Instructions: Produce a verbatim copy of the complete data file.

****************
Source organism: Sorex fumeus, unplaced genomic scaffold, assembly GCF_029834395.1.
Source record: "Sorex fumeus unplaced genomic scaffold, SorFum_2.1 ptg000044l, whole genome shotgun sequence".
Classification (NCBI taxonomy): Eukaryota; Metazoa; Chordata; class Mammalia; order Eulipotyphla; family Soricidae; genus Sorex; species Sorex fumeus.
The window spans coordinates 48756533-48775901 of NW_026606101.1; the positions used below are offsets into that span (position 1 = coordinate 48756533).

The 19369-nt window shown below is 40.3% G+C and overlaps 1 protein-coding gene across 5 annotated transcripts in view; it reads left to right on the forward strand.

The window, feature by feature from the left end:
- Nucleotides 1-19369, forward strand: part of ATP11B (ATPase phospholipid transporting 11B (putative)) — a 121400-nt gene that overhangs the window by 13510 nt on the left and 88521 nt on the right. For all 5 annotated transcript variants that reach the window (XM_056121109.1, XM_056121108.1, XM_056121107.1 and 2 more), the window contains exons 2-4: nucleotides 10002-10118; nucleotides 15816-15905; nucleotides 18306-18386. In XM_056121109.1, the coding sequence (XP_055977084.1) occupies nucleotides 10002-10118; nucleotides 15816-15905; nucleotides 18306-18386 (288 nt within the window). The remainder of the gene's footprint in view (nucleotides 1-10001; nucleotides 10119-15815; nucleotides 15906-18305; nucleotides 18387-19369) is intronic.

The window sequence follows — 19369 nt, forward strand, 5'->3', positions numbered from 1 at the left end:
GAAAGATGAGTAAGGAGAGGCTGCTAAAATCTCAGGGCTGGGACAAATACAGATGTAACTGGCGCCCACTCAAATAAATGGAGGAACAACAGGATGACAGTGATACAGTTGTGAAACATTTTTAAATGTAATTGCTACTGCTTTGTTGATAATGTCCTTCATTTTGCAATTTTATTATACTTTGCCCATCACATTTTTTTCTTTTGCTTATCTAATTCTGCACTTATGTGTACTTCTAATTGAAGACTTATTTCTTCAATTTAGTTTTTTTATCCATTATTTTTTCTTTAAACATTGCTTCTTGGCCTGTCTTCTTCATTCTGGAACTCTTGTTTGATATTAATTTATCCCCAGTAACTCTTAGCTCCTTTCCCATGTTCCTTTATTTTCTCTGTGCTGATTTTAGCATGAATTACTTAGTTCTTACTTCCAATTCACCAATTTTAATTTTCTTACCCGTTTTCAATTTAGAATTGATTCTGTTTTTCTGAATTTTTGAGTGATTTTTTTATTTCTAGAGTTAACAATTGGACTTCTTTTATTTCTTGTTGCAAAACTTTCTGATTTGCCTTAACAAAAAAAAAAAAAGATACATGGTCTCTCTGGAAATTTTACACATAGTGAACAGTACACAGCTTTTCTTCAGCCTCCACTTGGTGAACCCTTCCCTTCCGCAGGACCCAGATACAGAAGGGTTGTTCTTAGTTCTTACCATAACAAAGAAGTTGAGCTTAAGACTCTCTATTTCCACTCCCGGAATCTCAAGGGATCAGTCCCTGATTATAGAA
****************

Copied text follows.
Source organism: Sorex fumeus, unplaced genomic scaffold, assembly GCF_029834395.1.
Source record: "Sorex fumeus unplaced genomic scaffold, SorFum_2.1 ptg000044l, whole genome shotgun sequence".
Classification (NCBI taxonomy): Eukaryota; Metazoa; Chordata; class Mammalia; order Eulipotyphla; family Soricidae; genus Sorex; species Sorex fumeus.
The window spans coordinates 48756533-48775901 of NW_026606101.1; the positions used below are offsets into that span (position 1 = coordinate 48756533).

The 19369-nt window shown below is 40.3% G+C and overlaps 1 protein-coding gene across 5 annotated transcripts in view; it reads left to right on the forward strand.

The window, feature by feature from the left end:
- Nucleotides 1-19369, forward strand: part of ATP11B (ATPase phospholipid transporting 11B (putative)) — a 121400-nt gene that overhangs the window by 13510 nt on the left and 88521 nt on the right. For all 5 annotated transcript variants that reach the window (XM_056121109.1, XM_056121108.1, XM_056121107.1 and 2 more), the window contains exons 2-4: nucleotides 10002-10118; nucleotides 15816-15905; nucleotides 18306-18386. In XM_056121109.1, the coding sequence (XP_055977084.1) occupies nucleotides 10002-10118; nucleotides 15816-15905; nucleotides 18306-18386 (288 nt within the window). The remainder of the gene's footprint in view (nucleotides 1-10001; nucleotides 10119-15815; nucleotides 15906-18305; nucleotides 18387-19369) is intronic.

The window sequence follows — 19369 nt, forward strand, 5'->3', positions numbered from 1 at the left end:
GAAAGATGAGTAAGGAGAGGCTGCTAAAATCTCAGGGCTGGGACAAATACAGATGTAACTGGCGCCCACTCAAATAAATGGAGGAACAACAGGATGACAGTGATACAGTTGTGAAACATTTTTAAATGTAATTGCTACTGCTTTGTTGATAATGTCCTTCATTTTGCAATTTTATTATACTTTGCCCATCACATTTTTTTCTTTTGCTTATCTAATTCTGCACTTATGTGTACTTCTAATTGAAGACTTATTTCTTCAATTTAGTTTTTTTATCCATTATTTTTTCTTTAAACATTGCTTCTTGGCCTGTCTTCTTCATTCTGGAACTCTTGTTTGATATTAATTTATCCCCAGTAACTCTTAGCTCCTTTCCCATGTTCCTTTATTTTCTCTGTGCTGATTTTAGCATGAATTACTTAGTTCTTACTTCCAATTCACCAATTTTAATTTTCTTACCCGTTTTCAATTTAGAATTGATTCTGTTTTTCTGAATTTTTGAGTGATTTTTTTATTTCTAGAGTTAACAATTGGACTTCTTTTATTTCTTGTTGCAAAACTTTCTGATTTGCCTTAACAAAAAAAAAAAAAGATACATGGTCTCTCTGGAAATTTTACACATAGTGAACAGTACACAGCTTTTCTTCAGCCTCCACTTGGTGAACCCTTCCCTTCCGCAGGACCCAGATACAGAAGGGTTGTTCTTAGTTCTTACCATAACAAAGAAGTTGAGCTTAAGACTCTCTATTTCCACTCCCGGAATCTCAAGGGATCAGTCCCTGATTATAGAA